EXPERT SESSIONS AND ADVICE FROM QUALIFIED AND EXPERIENCED GRASSROOTS RUGBY COACHES

Tune in on position specific core skills

We want to improve all the players’ skills in equal measure, but there’s never enough time. Instead, work on specific core skills to match the roles and responsibilities of each position.

PASSING SKILLS

ALL PLAYERSHOOKERSLOOSE FORWARDS
Three to five metre lateral pass
Clearing passes (that is a pass from the ground)
Pop pass
Short passing in traffic (especially forwards)
Long pass after sweeping from a lineoutFive to eight metre long spiral pass
SCRUM HALFFLY HALF / CENTRESWINGS / FULL BACK
Long clearing pass on both sides
Good decision making factor in all passes
Five metre plus spiral passes on both sidesFive metre plus spiral passes on both sides
Wide pass in a counter attack situation (after receiving a kick / running across field)
Pass back inside (with one arm while fending) when running next to side line

PASSING TRAINING IMPLICATIONS

BACKS

  1. Backs can concentrate on long passing at pace.
  2. The receiver should be taking the ball flat out.

FORWARDS’ CONNECTION

  1. A 9 can practise his clearing pass.
  2. Forwards can practise their short passes and changes of angle.

After a base standard is reached players can be extended by using different widths for grids and channels. This means the players can be doing the same drill but with different circumstances. Time allocated for different positions can be different.

Allocate players certain roles in passing drills. For instance, a drill may be started with a half back making a clearing pass. For certain handling skills, like the hooker’s throw and the half back (9) pass, I would timetable special sessions.

TACKLING SKILLS

ALL FORWARDSALL BACKS
Dominant defender in tight situations
Good foot speed in order to readjust in both defence and attack situation
Cover players three to four metres wide of the ruck
Phase defence, getting into position at the side of rucks
Defend the pick and drive
Low tackling
Front-on tackling
Second man in (gang tackle)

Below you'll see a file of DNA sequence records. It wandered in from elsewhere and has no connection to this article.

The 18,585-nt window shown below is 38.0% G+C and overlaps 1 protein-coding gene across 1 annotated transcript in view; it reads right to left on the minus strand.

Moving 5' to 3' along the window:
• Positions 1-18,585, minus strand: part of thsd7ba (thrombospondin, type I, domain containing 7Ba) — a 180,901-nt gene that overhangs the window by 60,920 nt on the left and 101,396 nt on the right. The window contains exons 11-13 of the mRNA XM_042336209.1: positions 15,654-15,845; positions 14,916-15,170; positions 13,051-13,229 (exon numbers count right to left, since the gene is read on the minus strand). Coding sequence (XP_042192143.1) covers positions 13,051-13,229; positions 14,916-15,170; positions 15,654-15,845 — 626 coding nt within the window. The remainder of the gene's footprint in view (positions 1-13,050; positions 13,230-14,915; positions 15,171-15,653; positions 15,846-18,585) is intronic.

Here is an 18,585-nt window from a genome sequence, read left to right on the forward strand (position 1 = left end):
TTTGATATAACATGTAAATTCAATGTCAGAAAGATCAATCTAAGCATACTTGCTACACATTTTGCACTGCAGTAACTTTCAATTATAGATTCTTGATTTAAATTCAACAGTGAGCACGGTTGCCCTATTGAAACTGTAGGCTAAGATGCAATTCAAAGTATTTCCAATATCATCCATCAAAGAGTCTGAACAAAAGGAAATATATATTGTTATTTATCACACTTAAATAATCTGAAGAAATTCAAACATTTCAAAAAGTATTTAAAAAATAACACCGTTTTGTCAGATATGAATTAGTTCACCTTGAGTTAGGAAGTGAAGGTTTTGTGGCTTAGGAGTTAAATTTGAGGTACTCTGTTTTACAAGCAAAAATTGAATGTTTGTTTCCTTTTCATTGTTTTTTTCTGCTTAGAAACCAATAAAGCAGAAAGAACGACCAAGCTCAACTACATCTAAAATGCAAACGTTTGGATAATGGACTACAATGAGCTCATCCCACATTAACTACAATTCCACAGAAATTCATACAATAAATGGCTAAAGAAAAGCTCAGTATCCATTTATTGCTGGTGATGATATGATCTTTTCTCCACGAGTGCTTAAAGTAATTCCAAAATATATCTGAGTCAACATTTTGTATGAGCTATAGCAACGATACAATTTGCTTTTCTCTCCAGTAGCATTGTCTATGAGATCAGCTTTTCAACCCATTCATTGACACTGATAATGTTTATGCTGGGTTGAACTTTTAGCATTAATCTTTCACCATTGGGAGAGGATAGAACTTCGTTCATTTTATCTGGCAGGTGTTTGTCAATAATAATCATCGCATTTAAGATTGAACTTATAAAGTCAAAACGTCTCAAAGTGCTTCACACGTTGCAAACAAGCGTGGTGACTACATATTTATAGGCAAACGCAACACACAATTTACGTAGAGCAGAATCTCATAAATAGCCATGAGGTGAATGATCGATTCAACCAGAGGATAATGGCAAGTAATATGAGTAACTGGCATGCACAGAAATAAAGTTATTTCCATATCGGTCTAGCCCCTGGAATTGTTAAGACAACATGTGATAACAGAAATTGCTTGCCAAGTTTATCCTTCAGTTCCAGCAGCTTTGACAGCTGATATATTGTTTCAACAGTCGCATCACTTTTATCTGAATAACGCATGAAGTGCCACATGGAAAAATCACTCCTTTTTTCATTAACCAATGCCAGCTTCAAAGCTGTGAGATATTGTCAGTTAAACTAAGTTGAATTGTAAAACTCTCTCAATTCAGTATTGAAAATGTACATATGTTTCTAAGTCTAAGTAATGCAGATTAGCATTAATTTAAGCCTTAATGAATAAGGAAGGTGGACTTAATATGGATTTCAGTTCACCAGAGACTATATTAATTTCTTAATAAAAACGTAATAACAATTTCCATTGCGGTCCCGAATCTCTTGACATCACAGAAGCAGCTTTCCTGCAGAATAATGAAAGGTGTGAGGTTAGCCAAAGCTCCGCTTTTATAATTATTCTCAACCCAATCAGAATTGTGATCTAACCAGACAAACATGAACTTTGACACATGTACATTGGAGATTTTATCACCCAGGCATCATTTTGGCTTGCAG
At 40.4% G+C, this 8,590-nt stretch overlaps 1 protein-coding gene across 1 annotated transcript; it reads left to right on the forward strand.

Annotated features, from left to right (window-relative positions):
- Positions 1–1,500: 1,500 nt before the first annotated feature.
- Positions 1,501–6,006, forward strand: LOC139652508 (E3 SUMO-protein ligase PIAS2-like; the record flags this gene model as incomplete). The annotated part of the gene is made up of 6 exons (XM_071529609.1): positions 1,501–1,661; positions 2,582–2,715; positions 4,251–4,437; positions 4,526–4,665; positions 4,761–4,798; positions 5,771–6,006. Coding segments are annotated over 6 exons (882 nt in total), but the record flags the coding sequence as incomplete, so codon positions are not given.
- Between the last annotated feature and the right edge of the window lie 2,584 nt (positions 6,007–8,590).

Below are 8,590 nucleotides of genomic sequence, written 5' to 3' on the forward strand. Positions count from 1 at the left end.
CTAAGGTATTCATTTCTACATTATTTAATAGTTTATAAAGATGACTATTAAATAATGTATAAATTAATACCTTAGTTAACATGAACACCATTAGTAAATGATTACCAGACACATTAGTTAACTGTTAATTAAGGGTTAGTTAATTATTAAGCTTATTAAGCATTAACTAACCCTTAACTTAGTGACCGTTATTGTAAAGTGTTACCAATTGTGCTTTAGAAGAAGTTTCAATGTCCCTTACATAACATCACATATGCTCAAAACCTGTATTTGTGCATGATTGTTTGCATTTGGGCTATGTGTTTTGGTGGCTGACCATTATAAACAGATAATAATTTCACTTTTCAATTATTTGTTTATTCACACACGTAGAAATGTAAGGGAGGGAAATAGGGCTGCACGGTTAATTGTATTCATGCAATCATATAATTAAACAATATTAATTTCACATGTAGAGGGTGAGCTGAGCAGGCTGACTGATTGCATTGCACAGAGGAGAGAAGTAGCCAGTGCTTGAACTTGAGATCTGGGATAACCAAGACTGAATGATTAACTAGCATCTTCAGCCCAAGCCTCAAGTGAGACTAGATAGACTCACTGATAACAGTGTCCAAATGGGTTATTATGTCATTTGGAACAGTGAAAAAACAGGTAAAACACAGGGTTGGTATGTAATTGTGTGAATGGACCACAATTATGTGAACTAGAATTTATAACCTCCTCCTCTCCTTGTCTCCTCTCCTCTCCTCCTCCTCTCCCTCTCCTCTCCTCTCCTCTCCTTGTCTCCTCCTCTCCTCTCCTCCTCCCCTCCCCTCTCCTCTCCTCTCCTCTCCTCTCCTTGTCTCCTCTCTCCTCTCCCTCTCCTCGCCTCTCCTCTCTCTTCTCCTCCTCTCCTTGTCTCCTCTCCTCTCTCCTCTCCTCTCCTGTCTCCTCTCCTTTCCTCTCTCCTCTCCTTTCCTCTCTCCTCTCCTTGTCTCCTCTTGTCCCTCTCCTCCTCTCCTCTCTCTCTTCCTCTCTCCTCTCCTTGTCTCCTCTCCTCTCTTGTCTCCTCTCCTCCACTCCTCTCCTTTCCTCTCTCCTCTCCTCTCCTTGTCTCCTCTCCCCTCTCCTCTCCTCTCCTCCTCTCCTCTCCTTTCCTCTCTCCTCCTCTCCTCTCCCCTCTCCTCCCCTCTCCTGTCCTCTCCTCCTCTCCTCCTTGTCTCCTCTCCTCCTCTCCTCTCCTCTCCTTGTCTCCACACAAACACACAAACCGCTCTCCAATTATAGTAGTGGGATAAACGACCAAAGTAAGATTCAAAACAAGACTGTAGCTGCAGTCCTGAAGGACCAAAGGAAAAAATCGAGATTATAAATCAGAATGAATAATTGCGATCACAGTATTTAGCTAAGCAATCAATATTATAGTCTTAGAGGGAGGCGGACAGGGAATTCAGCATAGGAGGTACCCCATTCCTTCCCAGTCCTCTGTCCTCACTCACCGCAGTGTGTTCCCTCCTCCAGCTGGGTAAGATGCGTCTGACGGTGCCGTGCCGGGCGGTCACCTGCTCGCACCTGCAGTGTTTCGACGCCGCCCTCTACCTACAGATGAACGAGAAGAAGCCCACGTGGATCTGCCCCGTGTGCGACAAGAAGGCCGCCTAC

Tracking from the side of rucks (following the ball carrier to make a tackle)
Tackling, getting back on the feet and competing for the ball (jackling)
Defending in tight situations
Defending a wide situation
Low tackle
Impact tackle
Front-on tackle
Cover tackle
Decision-making on when to commit to the tackle
Tackling, getting back on the feet and competing for the ball (jackling)

TACKLING TRAINING IMPLICATIONS

There are some non-negotiable skills in tackling, but after that your training should look to replicate the roles of the backs and forwards tackling.

When coaching tracking (following the ball carrier before making the tackle) thought should be given into width of grids and starting positions of both attack and defence. Outside backs should practise tracking in wide spaces, whereas tight forwards generally work in tight situations. So the same drill may be used with different grids for each position group.

All players must be able to low tackle but different positions must have time practising different types of tackles based on where the ball carrier is coming from. For instance, a pick and drive tackle is needed from the base of the ruck.

Develop tackling drills to include decision making. This is because players need to choose which tackle to use and which player to tackle. In particular, tackling practice for backs must be extended so that they are in defensive backline situations. That means coming up against an attacking backline from set pieces or from quick second phases.

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